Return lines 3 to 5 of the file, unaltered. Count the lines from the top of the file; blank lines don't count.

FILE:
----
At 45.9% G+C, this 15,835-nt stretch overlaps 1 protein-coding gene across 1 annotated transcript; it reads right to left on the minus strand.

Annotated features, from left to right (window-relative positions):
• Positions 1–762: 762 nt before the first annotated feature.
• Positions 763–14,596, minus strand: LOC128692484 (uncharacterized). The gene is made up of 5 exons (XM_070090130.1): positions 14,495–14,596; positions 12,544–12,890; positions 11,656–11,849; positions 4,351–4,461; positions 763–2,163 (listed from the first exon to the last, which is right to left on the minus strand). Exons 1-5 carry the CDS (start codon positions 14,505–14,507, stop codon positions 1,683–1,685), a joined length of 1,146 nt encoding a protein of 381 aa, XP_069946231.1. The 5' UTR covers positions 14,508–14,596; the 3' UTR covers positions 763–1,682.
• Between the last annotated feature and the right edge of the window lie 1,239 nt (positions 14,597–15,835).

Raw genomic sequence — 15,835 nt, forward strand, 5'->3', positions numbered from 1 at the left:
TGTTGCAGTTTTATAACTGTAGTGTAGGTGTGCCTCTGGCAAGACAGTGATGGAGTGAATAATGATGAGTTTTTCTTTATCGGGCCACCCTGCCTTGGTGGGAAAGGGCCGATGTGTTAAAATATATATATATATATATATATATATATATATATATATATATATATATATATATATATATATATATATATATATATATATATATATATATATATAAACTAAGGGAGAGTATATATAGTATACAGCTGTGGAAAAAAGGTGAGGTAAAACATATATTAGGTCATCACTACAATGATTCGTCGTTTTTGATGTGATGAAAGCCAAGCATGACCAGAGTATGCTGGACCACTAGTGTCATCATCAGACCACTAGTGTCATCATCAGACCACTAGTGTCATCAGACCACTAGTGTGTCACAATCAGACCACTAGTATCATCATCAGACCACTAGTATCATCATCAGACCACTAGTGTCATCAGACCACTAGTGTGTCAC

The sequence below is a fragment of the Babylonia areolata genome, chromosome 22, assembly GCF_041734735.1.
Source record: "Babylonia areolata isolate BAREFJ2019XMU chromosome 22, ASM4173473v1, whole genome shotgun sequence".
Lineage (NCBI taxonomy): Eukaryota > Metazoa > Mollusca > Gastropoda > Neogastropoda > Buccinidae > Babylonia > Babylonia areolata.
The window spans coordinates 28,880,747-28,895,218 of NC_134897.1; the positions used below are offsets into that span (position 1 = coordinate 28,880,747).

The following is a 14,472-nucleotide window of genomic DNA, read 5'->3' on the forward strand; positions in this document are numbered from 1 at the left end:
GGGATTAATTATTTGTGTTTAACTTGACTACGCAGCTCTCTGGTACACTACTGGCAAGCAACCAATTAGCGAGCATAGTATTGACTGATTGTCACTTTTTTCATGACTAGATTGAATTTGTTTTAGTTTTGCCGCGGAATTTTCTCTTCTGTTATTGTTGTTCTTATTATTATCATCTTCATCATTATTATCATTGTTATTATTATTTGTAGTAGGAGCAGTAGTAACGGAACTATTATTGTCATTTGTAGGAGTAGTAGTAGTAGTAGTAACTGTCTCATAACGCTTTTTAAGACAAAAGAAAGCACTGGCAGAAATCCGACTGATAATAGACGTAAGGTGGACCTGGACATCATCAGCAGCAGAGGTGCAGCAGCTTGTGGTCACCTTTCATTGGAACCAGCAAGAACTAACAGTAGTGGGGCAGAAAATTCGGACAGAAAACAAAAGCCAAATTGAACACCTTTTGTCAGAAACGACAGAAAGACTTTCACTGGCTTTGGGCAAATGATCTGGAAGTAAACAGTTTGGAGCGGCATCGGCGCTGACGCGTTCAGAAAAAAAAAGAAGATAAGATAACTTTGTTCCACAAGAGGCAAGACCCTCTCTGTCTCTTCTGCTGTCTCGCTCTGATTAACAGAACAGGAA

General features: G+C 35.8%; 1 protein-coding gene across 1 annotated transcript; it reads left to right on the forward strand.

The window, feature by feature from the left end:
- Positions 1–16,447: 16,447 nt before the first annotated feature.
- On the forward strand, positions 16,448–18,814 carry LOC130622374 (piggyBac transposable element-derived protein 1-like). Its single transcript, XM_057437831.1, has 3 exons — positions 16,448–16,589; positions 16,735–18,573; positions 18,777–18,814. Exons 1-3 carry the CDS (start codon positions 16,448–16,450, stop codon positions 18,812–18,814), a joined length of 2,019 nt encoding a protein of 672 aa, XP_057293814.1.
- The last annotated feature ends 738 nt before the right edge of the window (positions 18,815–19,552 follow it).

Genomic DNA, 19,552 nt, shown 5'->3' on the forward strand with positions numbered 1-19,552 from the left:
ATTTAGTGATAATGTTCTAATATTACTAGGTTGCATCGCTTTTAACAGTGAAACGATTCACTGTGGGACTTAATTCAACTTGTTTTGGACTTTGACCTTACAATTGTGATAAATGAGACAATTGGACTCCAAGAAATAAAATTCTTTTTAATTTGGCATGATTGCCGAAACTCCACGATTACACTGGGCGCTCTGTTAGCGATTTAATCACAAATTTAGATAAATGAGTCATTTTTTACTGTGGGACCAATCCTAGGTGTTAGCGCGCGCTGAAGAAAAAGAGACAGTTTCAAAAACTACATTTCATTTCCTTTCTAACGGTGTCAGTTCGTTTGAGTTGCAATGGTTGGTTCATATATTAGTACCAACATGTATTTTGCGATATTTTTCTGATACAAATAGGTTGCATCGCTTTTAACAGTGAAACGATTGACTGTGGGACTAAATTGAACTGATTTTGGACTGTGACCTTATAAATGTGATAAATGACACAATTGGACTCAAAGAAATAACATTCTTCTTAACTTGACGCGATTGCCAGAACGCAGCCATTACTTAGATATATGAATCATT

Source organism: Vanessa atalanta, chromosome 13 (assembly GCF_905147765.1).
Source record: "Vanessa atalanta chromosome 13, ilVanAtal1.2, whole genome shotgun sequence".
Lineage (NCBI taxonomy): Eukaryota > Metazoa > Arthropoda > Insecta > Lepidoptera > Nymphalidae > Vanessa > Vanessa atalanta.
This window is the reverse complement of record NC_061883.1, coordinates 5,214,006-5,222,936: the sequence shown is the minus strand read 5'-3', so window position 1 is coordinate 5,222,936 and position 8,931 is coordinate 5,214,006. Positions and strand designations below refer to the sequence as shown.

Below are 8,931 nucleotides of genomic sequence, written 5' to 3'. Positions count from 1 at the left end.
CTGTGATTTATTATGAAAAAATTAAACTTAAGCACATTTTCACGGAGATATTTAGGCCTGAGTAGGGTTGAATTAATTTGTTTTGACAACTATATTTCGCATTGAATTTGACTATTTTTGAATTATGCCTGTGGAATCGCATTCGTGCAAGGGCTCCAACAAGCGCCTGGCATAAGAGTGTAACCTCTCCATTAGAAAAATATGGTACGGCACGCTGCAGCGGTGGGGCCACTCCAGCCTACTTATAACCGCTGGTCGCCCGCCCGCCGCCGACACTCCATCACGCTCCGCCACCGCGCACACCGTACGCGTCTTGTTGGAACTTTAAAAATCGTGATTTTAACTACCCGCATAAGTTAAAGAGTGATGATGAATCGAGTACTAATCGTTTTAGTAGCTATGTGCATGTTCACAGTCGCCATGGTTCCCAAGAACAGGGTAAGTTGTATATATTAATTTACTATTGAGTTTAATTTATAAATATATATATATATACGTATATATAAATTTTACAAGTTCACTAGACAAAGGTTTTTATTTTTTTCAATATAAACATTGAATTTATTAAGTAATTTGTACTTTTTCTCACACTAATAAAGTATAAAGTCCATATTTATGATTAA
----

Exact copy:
• Positions 1–762: 762 nt before the first annotated feature.
• Positions 763–14,596, minus strand: LOC128692484 (uncharacterized). The gene is made up of 5 exons (XM_070090130.1): positions 14,495–14,596; positions 12,544–12,890; positions 11,656–11,849; positions 4,351–4,461; positions 763–2,163 (listed from the first exon to the last, which is right to left on the minus strand). Exons 1-5 carry the CDS (start codon positions 14,505–14,507, stop codon positions 1,683–1,685), a joined length of 1,146 nt encoding a protein of 381 aa, XP_069946231.1. The 5' UTR covers positions 14,508–14,596; the 3' UTR covers positions 763–1,682.
• Between the last annotated feature and the right edge of the window lie 1,239 nt (positions 14,597–15,835).